The market is up 28 points. The Dow Jones was up 162 at 16,425. The market rose after a trifecta of good economic data, better-than-expected corporate earnings from Yahoo, and confirmation from Federal Reserve chair Janet Yellen that the central bank would continue supporting the economic recovery. Trade was below average and the market closed on its highs in a 160-point range.

US economic data was generally better than expected — factory production rose 0.5% in March, and industrial production rose 0.7%, beating expectations. But home construction bounced back less than expected and homebuilder confidence rose less than forecast.

European shares were stronger — The UK FTSE rose 0.65%, the German DAX rose 1.57%, the French CAC rose 1.39% and Italy’s FTSE MIB was 3.44% higher. China’s economy grew 7.4% year-on-year  in March, above the 7.3% expected.

The Aussie dollar rose overnight — it reached a high of US 93.89c and is currently trading at US93.70c. Gold was US$3.10 higher at US$1,303.10 an ounce. Base metals were stronger — led by lead up 1.68%, aluminium up 1.41%, copper up 1.25% and nickel up 1.12%. Iron ore fell US$0.90 to US$116.20 a tonne.


  • Google — down 2.79% in after-hours trade;
  • Bank of America — down 0.25% in after-hours trade;
  • IBM — down 4.2% in after-hours trade; and
  • SanDisk — up 6.13% in after-hours trade


  • Dick Smith Holdings (DSH 220c) — Dick Smith has announced an increase in third-quarter sales. Like for like sales in the quarter were $280 million, up 1% from a year ago, although sales were down 2.7% year to date. Australian operations recorded like-for-like sales growth of 2.4% to $238.4 million for the quarter. NZ sales were down 5.6% at $41.7 million. Excluding currency movements, sales were down 18.8%. Online sales rose 47%. The company listed on the ASX last year and reaffirmed the fiscal 2014 prospectus pro forma profit forecast. The company said the latest result was consistent with the PDS forecasts and expectations were that growth would continue into the fourth quarter; roughly 3% is expected. Last night DSH opened its second ‘Move’ store. The store sells high-end mobile devices and wireless gadgets, with plans to open as many as 30 stores over the next few years. They also plan to open six new Dick Smith stores by June. Few brokers cover DSH.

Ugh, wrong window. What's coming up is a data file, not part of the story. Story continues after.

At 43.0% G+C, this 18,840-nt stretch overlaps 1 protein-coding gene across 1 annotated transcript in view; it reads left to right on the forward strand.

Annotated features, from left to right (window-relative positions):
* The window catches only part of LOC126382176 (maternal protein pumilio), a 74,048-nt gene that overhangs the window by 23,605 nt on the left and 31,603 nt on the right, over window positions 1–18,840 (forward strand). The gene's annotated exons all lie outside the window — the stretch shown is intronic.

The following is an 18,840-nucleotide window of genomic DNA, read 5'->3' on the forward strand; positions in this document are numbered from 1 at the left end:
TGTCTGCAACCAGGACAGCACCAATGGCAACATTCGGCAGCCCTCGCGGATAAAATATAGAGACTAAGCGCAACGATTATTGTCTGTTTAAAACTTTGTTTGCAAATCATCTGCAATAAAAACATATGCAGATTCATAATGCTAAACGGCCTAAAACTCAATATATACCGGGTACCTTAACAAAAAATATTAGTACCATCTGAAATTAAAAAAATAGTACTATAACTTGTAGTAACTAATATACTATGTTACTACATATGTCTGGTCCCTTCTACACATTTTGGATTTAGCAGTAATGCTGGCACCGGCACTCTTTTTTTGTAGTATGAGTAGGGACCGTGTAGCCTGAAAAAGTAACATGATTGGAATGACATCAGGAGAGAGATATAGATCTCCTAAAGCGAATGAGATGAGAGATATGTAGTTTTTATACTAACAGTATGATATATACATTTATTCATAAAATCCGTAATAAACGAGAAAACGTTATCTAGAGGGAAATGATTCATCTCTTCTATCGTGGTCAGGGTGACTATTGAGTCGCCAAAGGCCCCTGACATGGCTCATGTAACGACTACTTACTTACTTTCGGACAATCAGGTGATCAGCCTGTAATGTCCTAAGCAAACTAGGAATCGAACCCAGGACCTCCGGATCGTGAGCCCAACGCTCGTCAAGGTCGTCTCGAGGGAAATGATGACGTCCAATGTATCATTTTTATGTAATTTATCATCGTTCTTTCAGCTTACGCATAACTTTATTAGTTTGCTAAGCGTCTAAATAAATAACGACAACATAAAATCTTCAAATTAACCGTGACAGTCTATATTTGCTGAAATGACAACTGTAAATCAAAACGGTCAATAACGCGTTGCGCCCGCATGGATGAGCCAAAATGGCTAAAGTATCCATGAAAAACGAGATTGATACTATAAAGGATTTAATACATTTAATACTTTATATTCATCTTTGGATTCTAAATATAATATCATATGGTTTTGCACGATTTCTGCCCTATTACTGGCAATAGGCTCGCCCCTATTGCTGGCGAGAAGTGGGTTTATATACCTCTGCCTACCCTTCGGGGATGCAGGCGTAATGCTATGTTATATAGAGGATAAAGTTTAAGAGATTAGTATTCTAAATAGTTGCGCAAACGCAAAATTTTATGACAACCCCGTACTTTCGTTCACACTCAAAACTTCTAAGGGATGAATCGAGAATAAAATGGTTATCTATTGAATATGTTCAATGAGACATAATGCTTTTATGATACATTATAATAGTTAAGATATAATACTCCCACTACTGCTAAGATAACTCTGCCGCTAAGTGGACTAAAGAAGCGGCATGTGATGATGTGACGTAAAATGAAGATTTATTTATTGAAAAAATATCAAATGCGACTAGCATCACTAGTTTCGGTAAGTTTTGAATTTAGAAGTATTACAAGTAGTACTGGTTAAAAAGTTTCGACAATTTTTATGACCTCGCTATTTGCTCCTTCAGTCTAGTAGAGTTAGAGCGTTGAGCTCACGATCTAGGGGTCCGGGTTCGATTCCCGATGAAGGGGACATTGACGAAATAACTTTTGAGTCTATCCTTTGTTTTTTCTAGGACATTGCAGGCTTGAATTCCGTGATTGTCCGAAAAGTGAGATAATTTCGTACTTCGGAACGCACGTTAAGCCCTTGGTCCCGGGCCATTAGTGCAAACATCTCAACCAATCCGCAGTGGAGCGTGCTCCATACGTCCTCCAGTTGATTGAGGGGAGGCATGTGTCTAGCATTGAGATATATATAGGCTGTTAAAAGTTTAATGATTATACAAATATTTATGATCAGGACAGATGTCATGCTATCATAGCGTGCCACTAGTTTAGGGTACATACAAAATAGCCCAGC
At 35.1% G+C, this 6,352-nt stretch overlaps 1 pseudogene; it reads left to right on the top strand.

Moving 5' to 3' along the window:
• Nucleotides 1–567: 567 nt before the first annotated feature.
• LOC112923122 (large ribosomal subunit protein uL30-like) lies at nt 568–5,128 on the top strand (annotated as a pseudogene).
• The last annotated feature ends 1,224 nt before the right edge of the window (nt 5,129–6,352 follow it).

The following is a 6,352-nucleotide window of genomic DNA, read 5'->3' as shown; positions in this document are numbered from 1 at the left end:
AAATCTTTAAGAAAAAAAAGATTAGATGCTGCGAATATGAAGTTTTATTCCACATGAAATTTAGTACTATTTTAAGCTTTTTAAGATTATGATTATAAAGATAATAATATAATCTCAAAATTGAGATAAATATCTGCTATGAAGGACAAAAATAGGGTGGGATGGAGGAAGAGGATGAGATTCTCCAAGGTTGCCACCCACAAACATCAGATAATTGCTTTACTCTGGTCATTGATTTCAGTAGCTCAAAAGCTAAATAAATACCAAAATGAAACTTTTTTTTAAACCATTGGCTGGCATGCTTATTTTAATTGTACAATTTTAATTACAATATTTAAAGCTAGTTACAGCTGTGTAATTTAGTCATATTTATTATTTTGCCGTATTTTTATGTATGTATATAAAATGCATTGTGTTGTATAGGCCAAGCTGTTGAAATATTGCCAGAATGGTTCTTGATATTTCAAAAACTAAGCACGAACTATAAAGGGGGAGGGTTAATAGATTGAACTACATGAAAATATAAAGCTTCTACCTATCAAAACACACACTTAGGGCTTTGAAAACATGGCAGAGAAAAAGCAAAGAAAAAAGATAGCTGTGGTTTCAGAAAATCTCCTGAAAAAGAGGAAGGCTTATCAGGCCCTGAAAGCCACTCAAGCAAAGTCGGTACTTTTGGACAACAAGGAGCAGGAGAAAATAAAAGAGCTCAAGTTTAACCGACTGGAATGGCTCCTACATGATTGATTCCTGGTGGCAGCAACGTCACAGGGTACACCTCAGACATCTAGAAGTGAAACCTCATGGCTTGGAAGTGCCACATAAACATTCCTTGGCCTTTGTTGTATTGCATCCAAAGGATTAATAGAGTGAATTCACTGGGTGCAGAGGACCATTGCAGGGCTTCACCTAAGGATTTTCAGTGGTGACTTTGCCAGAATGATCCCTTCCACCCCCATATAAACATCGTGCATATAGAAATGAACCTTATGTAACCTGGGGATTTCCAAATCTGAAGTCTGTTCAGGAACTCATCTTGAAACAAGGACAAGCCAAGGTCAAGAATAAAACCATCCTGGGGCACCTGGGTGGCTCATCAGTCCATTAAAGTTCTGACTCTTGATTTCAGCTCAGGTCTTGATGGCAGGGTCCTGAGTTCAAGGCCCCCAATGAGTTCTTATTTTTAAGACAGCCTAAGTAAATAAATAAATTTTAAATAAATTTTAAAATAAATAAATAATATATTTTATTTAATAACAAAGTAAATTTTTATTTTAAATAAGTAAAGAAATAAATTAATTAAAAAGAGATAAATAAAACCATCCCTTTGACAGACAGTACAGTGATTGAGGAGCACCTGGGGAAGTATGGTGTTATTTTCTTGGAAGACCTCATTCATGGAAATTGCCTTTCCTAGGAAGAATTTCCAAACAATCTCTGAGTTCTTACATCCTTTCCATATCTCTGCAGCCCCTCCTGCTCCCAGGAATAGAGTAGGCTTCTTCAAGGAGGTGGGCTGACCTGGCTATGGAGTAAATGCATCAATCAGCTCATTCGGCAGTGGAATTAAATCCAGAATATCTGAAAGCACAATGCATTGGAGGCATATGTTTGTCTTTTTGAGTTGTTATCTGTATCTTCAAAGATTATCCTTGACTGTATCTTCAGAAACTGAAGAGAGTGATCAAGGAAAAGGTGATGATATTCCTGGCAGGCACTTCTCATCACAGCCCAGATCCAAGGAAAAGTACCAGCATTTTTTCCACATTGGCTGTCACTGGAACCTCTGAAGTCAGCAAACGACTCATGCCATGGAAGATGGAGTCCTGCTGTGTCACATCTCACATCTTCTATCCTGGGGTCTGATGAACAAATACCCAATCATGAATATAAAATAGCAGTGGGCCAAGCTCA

• Woodside Petroleum (WPL 3959c) — First quarter production report — March quarter revenue was up 16%, which came on the back of re-starting production at an oil venture in WA; lifting output by 5%. Revenues were up to $US1.68 billion for the quarter.
  • Santos (STO 1344c) — First quarter activities report. First quarter sales up 28% despite only a small increase in production. Sales in the March quarter were up: $913 million from $713 million. Production was up 1% to 12.2m boe from 12.1m boe. The $US18.5 billion GLNG project in Queensland is 80% complete and on time to deliver first LNG in 2015.
  • Sydney Airport (SYD 409c) — Outbound travel fell by 3.5% in March, but the inbound international market growth was high enough to compensate for the fall.
  • Fortescue Metals Group (FMG 539c) — Shares closed +1.13% yesterday after the quarterly production result. It came at the low end of expectations but the miner maintained its financial year export target despite the weaker result. The 127Mt guidance for FY14 sets a stretch target for iron ore sales of 42Mt for the June quarter, which will test the capacity of the entire supply chain, particularly the processing plants and the rail system. It is 32% above the 31.5 million tonnes shipped in the March quarter, but FMG believe they can run operations at maximum capacity during the June quarter to meet the target. The June quarter contains a few more days and is less susceptible to bad weather, but the target places a huge amount of pressure on the company. FMG’s shareprice rose yesterday despite their production numbers missing consensus forecasts. FMG’s net debt position was US$7.7bn at the end of March. So far they have repaid US$3.1bn in debt and they aim to reduce gearing to 40%. FMG has a historical tendency to surprise on the upside but it’s sensitive to moves in the iron ore price. The key question is whether the iron ore price will stay above US$100 a tonne. The outlook is mixed. Goldman’s are predicting US$80 a tonne next year while others are more optimisitic. Iron ore is at US$116.20 a tonne and has recovered from weakness earlier in the year. If you think iron ore will hover around these levels or go higher, then FMG stands to benefit. If iron ore drops below US$100 then FMG are in trouble. That’s the risk you take with FMG, it’s a play on the iron ore price.

Peter Fray

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